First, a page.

A Love Letter To Dispo
Life is made up of all of these wildly unsexy moments. The moments between the moments. When you’re waiting in the checkout line with your kids, stuck in traffic on the phone with your wife, grabbing a beer with a friend. These moments — that we often overlook — are oddly the ones that make life meaningful and memorable.
It’s human nature to chase down the opposite — the award stages, bougie vacations, big fundraising rounds, and over-the-top weddings — often at the cost of the former. Instagram’s tech pack leveraged this disparity at scale. On Instagram we live for the narrative instead of the experience, the content we can capture rather than the people we’re with.
Had it been designed for a different business model this may have played out different. Because the basic premise — that there’s value in capturing and sharing moments — is true.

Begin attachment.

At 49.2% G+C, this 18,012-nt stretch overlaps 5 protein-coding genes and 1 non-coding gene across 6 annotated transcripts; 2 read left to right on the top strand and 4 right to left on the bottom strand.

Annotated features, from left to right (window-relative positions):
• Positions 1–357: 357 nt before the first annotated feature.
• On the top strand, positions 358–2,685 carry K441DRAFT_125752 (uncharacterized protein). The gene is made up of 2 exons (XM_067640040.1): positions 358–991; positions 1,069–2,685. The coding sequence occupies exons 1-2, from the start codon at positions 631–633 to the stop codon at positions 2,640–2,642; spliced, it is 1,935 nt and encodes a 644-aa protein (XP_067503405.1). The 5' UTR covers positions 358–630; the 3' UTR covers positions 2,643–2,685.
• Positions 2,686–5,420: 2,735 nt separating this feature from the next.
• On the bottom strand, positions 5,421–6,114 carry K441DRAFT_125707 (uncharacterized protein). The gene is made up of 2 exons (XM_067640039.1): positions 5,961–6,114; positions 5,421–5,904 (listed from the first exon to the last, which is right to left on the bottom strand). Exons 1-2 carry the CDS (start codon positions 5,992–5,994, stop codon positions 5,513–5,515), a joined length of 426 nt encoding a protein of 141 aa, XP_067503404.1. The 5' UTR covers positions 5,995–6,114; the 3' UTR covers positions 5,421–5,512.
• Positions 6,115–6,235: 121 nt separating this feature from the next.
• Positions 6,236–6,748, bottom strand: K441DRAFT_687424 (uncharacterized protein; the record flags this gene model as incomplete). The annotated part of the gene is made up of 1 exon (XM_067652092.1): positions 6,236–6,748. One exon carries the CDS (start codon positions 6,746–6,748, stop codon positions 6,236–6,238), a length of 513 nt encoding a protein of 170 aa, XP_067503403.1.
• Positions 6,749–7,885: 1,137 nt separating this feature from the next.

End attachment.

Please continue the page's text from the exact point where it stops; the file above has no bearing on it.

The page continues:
Enter Dispo. The entire tech pack from Dispo, from how small the viewfinder is, to the one-and-only filter, to the delayed gratification, to the design of sharing rolls is designed to be the antithesis to Instagram.
It’s about capturing the meaningful moments, instead of the staged ones. It’s about sharing with close friends, not about creating influencers. It’s about living in the moment, and capturing it simultaneously. And best of all, it separates the capture, share, and curation components into three separate steps. There’s a pause factor, and a limit to how far you can go with curation.
As I’ve started using Dispo, I find myself noting those in-between moments more, and taking out my phone to capture them. There’s no staging. There’s no sharing. It’s just like — I’m grateful to be eating breakfast with these people. Snap. I can’t believe that bee is hanging on his leg. Snap. I’m happy to be looking at this tree. Snap. It forces a more thoughtful kind of presence, and capturing.
Based on what I’ve seen so far, I think Dispo has a chance to become the digital home for meaning and memories. Only time will tell if that’s true. The app is super buggy right now, and the tech could never arrive. Over a longer horizon, it could devolve into a socially competitive landscape. Or we could find, like with Beme, that people aren’t ready…